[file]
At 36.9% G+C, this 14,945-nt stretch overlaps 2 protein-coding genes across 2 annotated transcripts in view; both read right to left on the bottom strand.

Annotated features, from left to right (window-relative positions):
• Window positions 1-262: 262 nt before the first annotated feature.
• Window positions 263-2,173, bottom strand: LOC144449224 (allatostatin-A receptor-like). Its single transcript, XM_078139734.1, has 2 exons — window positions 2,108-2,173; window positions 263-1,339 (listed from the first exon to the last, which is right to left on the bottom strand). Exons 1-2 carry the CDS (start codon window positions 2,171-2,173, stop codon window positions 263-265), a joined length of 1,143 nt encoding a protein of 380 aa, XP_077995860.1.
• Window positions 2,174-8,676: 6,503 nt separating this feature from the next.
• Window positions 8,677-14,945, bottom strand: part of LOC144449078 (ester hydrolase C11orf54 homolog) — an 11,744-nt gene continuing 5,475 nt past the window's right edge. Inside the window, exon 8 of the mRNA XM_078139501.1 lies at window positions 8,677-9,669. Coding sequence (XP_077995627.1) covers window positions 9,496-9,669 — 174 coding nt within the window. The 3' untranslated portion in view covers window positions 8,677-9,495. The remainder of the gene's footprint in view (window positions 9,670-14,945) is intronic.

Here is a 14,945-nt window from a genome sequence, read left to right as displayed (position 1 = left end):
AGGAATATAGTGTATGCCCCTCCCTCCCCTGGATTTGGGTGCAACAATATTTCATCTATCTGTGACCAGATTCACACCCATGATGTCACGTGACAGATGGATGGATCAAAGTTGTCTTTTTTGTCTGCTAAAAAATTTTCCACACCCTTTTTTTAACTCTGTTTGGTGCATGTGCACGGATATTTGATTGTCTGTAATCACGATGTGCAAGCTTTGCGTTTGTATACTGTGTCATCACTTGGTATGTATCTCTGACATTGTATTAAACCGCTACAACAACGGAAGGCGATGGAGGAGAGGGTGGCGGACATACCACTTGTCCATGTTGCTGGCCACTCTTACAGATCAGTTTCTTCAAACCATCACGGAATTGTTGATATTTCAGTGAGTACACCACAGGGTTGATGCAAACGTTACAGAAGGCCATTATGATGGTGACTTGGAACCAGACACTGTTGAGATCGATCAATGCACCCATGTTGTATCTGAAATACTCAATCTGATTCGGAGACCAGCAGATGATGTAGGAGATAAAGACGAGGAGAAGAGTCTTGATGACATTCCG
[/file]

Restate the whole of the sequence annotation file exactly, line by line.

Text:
At 36.9% G+C, this 14,945-nt stretch overlaps 2 protein-coding genes across 2 annotated transcripts in view; both read right to left on the bottom strand.

Annotated features, from left to right (window-relative positions):
• Window positions 1-262: 262 nt before the first annotated feature.
• Window positions 263-2,173, bottom strand: LOC144449224 (allatostatin-A receptor-like). Its single transcript, XM_078139734.1, has 2 exons — window positions 2,108-2,173; window positions 263-1,339 (listed from the first exon to the last, which is right to left on the bottom strand). Exons 1-2 carry the CDS (start codon window positions 2,171-2,173, stop codon window positions 263-265), a joined length of 1,143 nt encoding a protein of 380 aa, XP_077995860.1.
• Window positions 2,174-8,676: 6,503 nt separating this feature from the next.
• Window positions 8,677-14,945, bottom strand: part of LOC144449078 (ester hydrolase C11orf54 homolog) — an 11,744-nt gene continuing 5,475 nt past the window's right edge. Inside the window, exon 8 of the mRNA XM_078139501.1 lies at window positions 8,677-9,669. Coding sequence (XP_077995627.1) covers window positions 9,496-9,669 — 174 coding nt within the window. The 3' untranslated portion in view covers window positions 8,677-9,495. The remainder of the gene's footprint in view (window positions 9,670-14,945) is intronic.

Here is a 14,945-nt window from a genome sequence, read left to right as displayed (position 1 = left end):
AGGAATATAGTGTATGCCCCTCCCTCCCCTGGATTTGGGTGCAACAATATTTCATCTATCTGTGACCAGATTCACACCCATGATGTCACGTGACAGATGGATGGATCAAAGTTGTCTTTTTTGTCTGCTAAAAAATTTTCCACACCCTTTTTTTAACTCTGTTTGGTGCATGTGCACGGATATTTGATTGTCTGTAATCACGATGTGCAAGCTTTGCGTTTGTATACTGTGTCATCACTTGGTATGTATCTCTGACATTGTATTAAACCGCTACAACAACGGAAGGCGATGGAGGAGAGGGTGGCGGACATACCACTTGTCCATGTTGCTGGCCACTCTTACAGATCAGTTTCTTCAAACCATCACGGAATTGTTGATATTTCAGTGAGTACACCACAGGGTTGATGCAAACGTTACAGAAGGCCATTATGATGGTGACTTGGAACCAGACACTGTTGAGATCGATCAATGCACCCATGTTGTATCTGAAATACTCAATCTGATTCGGAGACCAGCAGATGATGTAGGAGATAAAGACGAGGAGAAGAGTCTTGATGACATTCCG